But something had other ideas. Something big and black and powerful and full of hatred beyond all human understanding. For just a bare moment it was formless and vague, then it melted and flowed into an evilly twisted caricature of the huge black wolf of my recent nightmare. The big canine loped easily into the room, effortlessly dangling the bloody pelvis of a woman in black-toothed jaws. Then contemptuously the thing circled around me, took up a position between me and the exit, laid down, and returned to its previous task, that of devouring the hated vagina out of the disembodied pelvis. As the eerie light fickered and guttered I could see that the monstrosity was bisexual, with dark and impossibly swollen organs. It fornicated with itself continuously, the rat-like tail thumping the ground gently in time with each thrust. (pgs. 76-77)
With the aid of the Guild of Necromancers, Highridge takes on the form of “a particularly friendly, ordinary wolf” (p. 99) to get close enough to the demon-wolf (properly an Artifact, but the differences between an Artifact and a true demon-wolf are too technically extensive to go into here) to banish it from this Plane. Matters do not work out as expected …
In “Loop Garou”, Highridge is called into Chicago as an outside consultant to investigate what may be a series of werewolf killings, although all the Chicago Packs swear that none of their members are involved. With Highridge is the Artifact, now tamed and transformed into “Artie”, a more wolflike-appearing familiar. As before, Highridge is expected to work with the Guild of Necromancers – this time led by an apparent young boy named Dr. Mengle. But Highridge learns that most of the victims are necromancers; in fact, there are secret assassins trying to kill all of the all-powerful necromancers on Earth. (The assassins could be called anthropomorphic, although they seem more sci-fi alien.)
By this time, Highridge has drifted almost completely away from regular police work, and the Guild is actively trying to recruit him into joining it. As I said, Corpus Lupus is a combination of a police procedural and a horror novel, with considerable necromantic wizardry and a few examples of man-into-wolf transformations; but it is not really an anthropomorphic novel. But if you can take a few nauseating scenes and you like black magic suspense fantasies, you will enjoy it very much.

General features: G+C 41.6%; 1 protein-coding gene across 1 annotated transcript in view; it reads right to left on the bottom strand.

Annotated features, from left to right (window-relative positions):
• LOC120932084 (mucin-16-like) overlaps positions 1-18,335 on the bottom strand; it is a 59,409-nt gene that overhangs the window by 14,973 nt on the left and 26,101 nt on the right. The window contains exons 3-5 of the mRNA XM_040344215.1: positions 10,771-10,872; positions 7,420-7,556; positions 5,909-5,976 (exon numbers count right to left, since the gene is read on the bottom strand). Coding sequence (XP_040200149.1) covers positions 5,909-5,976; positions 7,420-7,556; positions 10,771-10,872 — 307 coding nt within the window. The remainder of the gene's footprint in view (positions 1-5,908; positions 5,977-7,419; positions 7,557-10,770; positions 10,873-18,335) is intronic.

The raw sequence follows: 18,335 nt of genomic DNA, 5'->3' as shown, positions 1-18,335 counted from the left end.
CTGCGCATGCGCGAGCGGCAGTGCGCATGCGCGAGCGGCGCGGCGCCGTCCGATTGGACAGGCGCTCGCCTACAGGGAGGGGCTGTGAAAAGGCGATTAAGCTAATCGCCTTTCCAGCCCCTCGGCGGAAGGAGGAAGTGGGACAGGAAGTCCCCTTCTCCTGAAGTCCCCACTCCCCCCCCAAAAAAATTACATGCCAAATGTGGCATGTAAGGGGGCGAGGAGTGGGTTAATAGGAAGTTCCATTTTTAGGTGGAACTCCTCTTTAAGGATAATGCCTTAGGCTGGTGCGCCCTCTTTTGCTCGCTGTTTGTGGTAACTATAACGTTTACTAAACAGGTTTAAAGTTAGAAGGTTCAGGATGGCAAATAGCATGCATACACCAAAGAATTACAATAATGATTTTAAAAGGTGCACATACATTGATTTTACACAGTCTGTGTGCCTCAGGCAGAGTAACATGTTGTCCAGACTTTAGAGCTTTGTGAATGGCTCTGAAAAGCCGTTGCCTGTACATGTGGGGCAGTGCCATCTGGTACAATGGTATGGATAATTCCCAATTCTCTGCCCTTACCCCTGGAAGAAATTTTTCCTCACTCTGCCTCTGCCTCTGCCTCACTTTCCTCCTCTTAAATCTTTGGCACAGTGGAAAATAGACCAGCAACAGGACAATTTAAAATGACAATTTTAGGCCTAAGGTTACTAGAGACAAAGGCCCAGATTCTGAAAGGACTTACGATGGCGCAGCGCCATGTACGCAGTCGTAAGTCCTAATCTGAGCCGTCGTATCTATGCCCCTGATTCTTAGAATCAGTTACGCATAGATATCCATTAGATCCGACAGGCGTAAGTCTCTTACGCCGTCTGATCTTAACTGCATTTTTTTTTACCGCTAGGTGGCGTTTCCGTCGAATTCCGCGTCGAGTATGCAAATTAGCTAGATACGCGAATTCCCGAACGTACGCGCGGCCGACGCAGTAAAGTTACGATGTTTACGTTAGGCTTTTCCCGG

Corpus Lupus has a convoluted history. Geusz originally wrote it as three separate short stories between 1998 and 2000. In 2004 The Raccoon’s Bookshelf offered to publish them together as a novel. Geusz extensively rewrote them to make a better single novel. The Raccoon’s Bookshelf published this first edition in January 2005 as a 190-page comb-bound book with color illustrations for $12 (TSAT review). In March 2006 The Raccoon’s Bookshelf republished it as the present 236-page trade paperback for $14.99, unillustrated but with an author photograph added.
When The Raccoon’s Bookshelf went out of business as a publisher (it still exists as a bookstore), its unsold stock and publication files for Corpus Lupus (and Geusz’s other TRB novel, Transmutation NOW!) were transferred to Legion Printing, which has republished them in hardcover, tp, and Kindle versions. Legion’s $9.99 price for the tp is cheaper than TRB’s $14.99, but Legion requires a separate $5.00 shipping & handling fee.
* Legion Printing has taken over The Raccoon’s Bookshelf stock of the tp edition and is selling them as well as its own edition. For both hardcover and trade paperbacks sold by Legion Publishing, add $5.00 for shipping & handling.
About the authorFred Patten — read stories — contact (login required)
a retired former librarian from North Hollywood, California, interested in general anthropomorphics